We have been rockin’ it out with our alphabet letter lids since we made them a few weeks back, and occasionally I’ll throw in some word building when the kids are in the mood.
I had a bunch of bigger lids that were just waiting to find a new life outside of their ole lid container, so I thought I’d make work spaces for word building.
I’ve found that Maddy and Owen–and many kiddos, for that matter–seem to enjoy tiny spots for word-creating rather than just making words on the carpet, fridge, magnetic board, or table.
- Building Words With Letter Lids: I used the alphabet letter lids and some larger, flat lids, and I combined the flat lids with tiny dot stickers.
I wanted to focus on two things: short vowel words (the simple CVC pattern–consonant-vowel-consonant) and one long vowel pattern (CVC e — consonant-vowel-consonant + e).
Because short vowel word families are the first ones that emerging readers usually learn, I thought it would make sense to use these with Owen, and the review of the short vowel sounds would be helpful for Maddy.
The first time we used the lids, I said, Hey, Owen! Look at this tiny word-building space. There’s a dot, the letter ‘a’, and another dot. Watch how I can put a letter ‘t’ on top of the second dot, and now I have ‘at’, (and then I sounded it out) at. If I choose any letter and put it on the first dot, I can make a word. Watch.
I grabbed a ‘c’ and put it on top of the first dot. Owen loooves cats. Now I have ‘cat’. Cat. How cool is that?
He said, I know. Cat.
Watch what happens if I put a letter ‘m’ where the ‘c’ is. Now I have mmm–aaaa–ttttt. Mat. Neat, huh? And I can do it if I put a letter ‘h’ where the ‘m’ is. Hhhhhh–aaaaa-ttttt. Hat.
Hey that’s cool. And now we have an ‘s’ for ssss–aaaa–ttt. Sat.
He got it. And that’s all he and I did that afternoon. And I was fine with it; changing the first letter of a word that kiddos already know is one of the 7 Basic Principles of Word Building, and if Owen remembers just a teeny bit of this concept, I’ll be happy.
On another lid, I placed a dot followed by the letter ‘a’, followed by another dot, followed by the letter ‘e’ — (* a * e). Maddy and I played a bit with the ‘powerful e’ by comparing gat/gate, rat/rate, mat/mate, and hat/ hate, until she had had enough and was ready to get back to dress-up with Cora and Owen again.
Maddy and I have been recently talking about the ‘powerful e’ at the end of words, so I wanted to have her play with those patterns as well so that she could see firsthand how an ‘e’ at the end of words can really change the sound.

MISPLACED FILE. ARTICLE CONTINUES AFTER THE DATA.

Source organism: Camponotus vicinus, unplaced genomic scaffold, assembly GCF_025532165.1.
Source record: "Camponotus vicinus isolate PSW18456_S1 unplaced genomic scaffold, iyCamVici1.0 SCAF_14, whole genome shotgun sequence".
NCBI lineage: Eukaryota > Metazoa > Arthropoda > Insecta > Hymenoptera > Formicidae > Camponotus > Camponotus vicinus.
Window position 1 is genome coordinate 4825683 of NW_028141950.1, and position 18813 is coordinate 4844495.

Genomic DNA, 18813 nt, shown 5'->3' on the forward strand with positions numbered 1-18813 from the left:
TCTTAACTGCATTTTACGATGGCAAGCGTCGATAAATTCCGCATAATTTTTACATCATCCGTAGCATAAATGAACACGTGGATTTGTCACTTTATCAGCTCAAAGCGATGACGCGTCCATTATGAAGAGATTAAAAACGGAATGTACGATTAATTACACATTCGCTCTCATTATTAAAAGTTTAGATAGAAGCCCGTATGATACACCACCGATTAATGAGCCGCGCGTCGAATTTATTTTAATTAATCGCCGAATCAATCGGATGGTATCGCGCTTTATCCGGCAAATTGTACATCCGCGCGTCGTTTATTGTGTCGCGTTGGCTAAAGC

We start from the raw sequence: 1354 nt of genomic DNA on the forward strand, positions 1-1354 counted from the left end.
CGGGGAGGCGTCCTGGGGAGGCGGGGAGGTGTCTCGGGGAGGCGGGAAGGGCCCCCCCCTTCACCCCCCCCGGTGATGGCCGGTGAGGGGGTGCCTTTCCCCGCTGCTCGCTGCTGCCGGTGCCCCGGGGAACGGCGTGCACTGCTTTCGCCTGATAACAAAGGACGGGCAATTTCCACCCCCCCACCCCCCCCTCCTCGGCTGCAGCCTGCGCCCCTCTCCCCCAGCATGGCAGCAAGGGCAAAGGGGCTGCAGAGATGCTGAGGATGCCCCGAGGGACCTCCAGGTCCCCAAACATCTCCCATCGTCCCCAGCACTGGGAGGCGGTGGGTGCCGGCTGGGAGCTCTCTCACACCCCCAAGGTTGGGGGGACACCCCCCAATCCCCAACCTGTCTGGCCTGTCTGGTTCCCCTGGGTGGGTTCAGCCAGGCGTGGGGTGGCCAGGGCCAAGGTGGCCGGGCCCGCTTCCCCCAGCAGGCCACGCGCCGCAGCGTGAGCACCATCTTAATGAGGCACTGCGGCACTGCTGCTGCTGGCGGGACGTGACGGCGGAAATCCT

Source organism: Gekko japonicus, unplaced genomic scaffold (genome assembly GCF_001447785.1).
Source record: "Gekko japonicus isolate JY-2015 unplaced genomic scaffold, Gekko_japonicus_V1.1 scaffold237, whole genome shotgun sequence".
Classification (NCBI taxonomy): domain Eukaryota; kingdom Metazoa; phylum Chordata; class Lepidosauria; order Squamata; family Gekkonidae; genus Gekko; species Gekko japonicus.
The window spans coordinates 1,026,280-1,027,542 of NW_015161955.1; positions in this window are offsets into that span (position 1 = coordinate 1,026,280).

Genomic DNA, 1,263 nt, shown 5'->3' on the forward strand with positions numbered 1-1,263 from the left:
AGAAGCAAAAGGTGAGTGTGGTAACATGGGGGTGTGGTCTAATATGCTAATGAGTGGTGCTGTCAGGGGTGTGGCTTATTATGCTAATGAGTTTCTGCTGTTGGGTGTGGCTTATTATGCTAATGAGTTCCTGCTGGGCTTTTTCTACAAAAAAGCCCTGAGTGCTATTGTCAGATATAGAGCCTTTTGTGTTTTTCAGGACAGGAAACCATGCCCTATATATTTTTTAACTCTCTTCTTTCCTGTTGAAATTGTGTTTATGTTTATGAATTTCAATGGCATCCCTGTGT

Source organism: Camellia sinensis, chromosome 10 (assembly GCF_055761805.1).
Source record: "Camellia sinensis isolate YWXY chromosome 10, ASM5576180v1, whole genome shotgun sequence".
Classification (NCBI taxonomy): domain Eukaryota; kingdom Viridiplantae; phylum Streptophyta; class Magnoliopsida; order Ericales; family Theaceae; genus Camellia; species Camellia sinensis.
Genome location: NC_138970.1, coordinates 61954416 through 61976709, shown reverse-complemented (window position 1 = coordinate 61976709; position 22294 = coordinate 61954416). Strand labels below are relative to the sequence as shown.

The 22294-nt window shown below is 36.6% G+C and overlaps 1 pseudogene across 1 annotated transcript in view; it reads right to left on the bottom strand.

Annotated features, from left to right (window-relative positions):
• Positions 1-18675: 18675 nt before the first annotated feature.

I really didn’t want to make this into a huge and boring lesson for them; I wanted to use a teeny bit of time while they were playing to show them each something reading-related that they would find interesting and relevant.
And part of the reason they maybe, just maybe, get into these things is because I think the concepts are cool–because they really are, aren’t they?
If you’re interested in a pretty neato (yes, I mean ‘neato’) and incredibly handy sheet that outlines the Seven Basic Principles of Word Building (I’ve used it for years and have only modified slightly from Reading Recovery and MCPS), then feel free to download it here: How Words Work–The 7 Basic Principles.
fyi: The 7 Basic Principles of Word Building:
- Add a new letter or letters to the end of words you know. (go-going; can-can’t; look-looked)
- Change the first letter of a word you know. (to-do; Dad-had; come; some)
- Change the last letter of a word you know. (up-us; is-if; out-our)
- Add a letter or letters to the front of a word you know or take away the first letter. (is-his; and-stand; or-for)
- Change the middle of a word you know. (get-got; ran-run; make-made)
- Put two words you know together. (in + to-into; a + go-ago; to + day-today)
- Take a part of one word and add it to a part of another word you know. (sh/she + op/stop-shop; pl/play + an/can-plan)
A few pointers:
- Always use two examples when teaching these principles (or any, for that matter!).
- In spelling new words in writing or decoding an unknown word in reading, children should learn how to go from their known words to new words through ‘analogies’–comparing what they know to what they need to know.
- These Seven Basic Principles are not a sequence; kiddos can work on each concept as needed.
- Magnetic letters, stamps, jello-mix, post-it notes, letter lids–anything with letters–can be used to play with these principles.
Happy Word Building, and remember what reading researcher, Kathryn H. Au has said: “Making words encourages children to study how letters go together to form words, to look beyond the initial consonant, and to notice vowels as well as consonants.” We want our kids to love words, to be in awe of what words can do, and to–most of all–have fun building words!
2002, Multicultural factors and the effective instruction of students of diverse backgrounds. In A.E. Farstrup & S. Samuels (Eds.) What Research Has to Say About Reading Instruction (pp. 392-413). Newark, DE: IRA
Thanks to Reading Recovery program and MCPS for most information here.